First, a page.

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Truro Surgeon and his colleagues awarded QEII Foundation grant to study role of nutrition in surgical outcomes

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A woman stands with a man, facing the camera. She has long blonde hair, a black and white shirt and he is a doctor with medical scrubs, blue, and a lanyard.

Most of us know how important good nutrition is to our overall health, but its important role in a surgical patients’ preparation for surgery, including decreasing the incidence of surgical site infections post-operatively, cannot be overstated.

That is exactly what Dr. Ahmed Jad and Ashley Manuel, and their colleagues hope to demonstrate and quantify through a new research study, and ultimately transform pre-operative care by adding a focus on nutrition. 

Dr. Jad is a general and bariatric surgeon with the surgical team at Colchester East Hants Health Centre in Truro, an assistant professor of surgery at Dalhousie University, and is the Northern Zone surgeon champion for Nova Scotia Health’s National Surgical Quality Improvement Program (NSQIP). Ashley is the inpatient dietitian on the surgical unit in Truro. 

With the support of their peers, they have secured a Translating Research into Care (TRIC) Grant from the QEII Foundation. Valued at approximately $100,000, the grant will support a multi-year research study: Enhancing Post-operative Surgical Outcomes and Decreasing Length of Stay for Elective General Surgery Patients at Colchester East Hants Health Centre through Implementation of a Pre-operative Nutrition Clinic.

“As the principal investigator of this study, I am truly honoured and grateful for the opportunity to further explore and implement strategies aimed at improving surgical outcomes and patient care within our healthcare facility,” said Dr. Jad.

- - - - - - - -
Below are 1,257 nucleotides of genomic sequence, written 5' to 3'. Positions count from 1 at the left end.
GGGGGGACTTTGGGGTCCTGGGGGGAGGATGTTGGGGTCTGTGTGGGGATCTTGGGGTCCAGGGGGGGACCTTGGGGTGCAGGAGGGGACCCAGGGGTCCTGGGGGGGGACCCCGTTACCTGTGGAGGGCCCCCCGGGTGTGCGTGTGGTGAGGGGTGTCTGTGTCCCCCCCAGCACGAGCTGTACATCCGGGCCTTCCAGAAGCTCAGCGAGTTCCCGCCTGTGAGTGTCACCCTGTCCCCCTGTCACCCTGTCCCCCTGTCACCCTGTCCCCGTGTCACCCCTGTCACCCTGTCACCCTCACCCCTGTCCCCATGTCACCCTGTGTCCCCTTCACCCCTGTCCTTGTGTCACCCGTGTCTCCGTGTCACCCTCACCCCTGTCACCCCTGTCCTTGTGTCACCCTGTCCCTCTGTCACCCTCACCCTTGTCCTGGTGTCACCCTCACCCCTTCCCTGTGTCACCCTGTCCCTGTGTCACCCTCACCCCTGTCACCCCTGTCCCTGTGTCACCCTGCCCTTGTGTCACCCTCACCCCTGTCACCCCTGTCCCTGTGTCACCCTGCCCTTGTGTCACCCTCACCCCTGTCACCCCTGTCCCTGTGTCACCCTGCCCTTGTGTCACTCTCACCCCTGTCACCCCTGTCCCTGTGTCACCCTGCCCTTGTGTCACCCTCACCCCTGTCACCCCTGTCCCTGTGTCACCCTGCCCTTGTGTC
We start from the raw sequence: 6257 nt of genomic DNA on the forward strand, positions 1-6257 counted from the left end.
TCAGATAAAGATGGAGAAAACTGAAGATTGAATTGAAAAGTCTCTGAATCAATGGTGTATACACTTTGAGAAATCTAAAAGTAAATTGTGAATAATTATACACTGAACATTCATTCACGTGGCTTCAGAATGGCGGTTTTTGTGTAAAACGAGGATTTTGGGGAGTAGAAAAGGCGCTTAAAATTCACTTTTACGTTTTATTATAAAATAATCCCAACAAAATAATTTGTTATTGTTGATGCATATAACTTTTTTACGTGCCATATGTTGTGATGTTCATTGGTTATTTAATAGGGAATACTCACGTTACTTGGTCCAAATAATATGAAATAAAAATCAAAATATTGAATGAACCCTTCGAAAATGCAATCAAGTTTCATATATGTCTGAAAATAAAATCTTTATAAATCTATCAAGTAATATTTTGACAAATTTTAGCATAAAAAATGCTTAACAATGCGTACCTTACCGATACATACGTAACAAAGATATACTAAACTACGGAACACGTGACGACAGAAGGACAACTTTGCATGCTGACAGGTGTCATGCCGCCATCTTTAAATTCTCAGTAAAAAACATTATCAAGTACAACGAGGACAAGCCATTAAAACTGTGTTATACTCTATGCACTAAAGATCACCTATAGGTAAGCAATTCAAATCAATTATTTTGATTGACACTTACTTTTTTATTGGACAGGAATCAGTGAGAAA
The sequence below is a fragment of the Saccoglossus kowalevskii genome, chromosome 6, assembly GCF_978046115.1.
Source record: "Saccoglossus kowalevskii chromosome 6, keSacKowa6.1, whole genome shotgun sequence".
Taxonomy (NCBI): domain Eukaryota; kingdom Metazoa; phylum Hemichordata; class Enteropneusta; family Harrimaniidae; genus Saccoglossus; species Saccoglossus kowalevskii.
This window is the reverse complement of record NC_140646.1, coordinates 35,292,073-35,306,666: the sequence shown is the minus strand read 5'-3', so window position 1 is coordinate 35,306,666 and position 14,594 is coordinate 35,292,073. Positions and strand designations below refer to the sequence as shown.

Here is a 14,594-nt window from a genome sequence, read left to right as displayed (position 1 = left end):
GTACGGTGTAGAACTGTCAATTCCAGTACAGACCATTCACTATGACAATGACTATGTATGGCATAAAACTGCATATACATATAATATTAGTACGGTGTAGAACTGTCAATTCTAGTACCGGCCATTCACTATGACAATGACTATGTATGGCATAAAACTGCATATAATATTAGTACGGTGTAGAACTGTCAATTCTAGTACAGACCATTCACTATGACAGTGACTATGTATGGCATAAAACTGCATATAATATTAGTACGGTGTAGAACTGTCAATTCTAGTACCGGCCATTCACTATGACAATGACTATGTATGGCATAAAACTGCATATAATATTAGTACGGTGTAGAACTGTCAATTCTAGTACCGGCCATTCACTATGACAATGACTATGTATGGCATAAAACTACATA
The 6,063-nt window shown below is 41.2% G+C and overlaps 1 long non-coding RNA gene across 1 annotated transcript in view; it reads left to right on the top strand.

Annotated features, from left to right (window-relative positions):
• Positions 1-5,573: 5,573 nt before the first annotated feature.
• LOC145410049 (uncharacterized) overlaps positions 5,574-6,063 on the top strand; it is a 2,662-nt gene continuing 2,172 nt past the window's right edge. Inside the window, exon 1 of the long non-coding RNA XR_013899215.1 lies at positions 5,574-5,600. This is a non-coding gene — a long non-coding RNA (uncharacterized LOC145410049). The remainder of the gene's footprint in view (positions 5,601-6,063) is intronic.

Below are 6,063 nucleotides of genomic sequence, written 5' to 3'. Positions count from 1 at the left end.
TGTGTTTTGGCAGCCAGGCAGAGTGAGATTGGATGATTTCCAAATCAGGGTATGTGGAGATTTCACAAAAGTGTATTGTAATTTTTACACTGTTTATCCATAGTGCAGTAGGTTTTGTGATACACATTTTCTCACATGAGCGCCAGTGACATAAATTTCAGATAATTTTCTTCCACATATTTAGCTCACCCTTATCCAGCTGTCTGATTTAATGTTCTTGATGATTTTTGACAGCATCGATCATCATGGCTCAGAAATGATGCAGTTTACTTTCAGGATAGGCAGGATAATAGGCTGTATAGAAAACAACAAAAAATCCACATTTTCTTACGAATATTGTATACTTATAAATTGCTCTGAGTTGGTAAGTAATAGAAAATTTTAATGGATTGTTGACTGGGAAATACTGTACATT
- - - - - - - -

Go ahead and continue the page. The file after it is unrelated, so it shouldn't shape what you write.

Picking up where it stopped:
“The grant will enable us to establish a pre-operative nutrition clinic, which we believe will have a significant positive impact on the well-being and recovery of patients undergoing elective general surgery procedures.” 

The development of this proposal has been a collaborative effort, with Ashley playing a pivotal role, alongside Tina Strickland, director of policy and planning, Nutrition and Food Services. Ashley will take on the role of the study dietitian and research coordinator, with Tina as the administrative co-principal investigator. Additionally, Dr. Duane Sheppard, a distinguished gastroenterologist, will provide invaluable support by overseeing the data analysis, and Dr. Alejandra Lopez, Colchester East Hants Health Centre anesthesia site lead, will also contribute her expertise to this study. 

The team is working with the Nova Scotia Health Research Ethics Board and other colleagues to formalize their plans and expects to finalize staffing and other logistics and begin recruiting patients for this study early this summer. 

Preventing surgical site infections (SSIs), along with other avoidable complications, are priorities for Nova Scotia Health and a key area of focus for our Surgical Access and Quality Improvement Strategy. Teams routinely monitor SSI rates, and other outcomes data as part of our participation in the NSQIP program.  Not only are good surgical outcomes important to individual patients, but they can also help prevent additional emergency department or primary care office visits, longer hospital stays or readmissions - freeing up resources to provide more patients with the care they need sooner. 

For more than a decade, the donor funded QEII Foundation TRIC grants have been closing the gap between evidence and current practice, supporting the health of Atlantic Canadians today and for generations to come.

“QEII Foundation TRIC grants are a way for researchers and clinicians to make tangible advancements in patient care,” said Susan Mullin, President and CEO of the QEII Foundation. “The grants go a long way to help researchers and their colleagues turn theory-based ideas into improved practice and clinical innovation.”

Please join us in congratulating Dr. Jad, Ashley and their colleagues and stay tuned for more details as their study begins!

Photo of (L-R) Ashley Manuel and Dr. Ahmed Jad.

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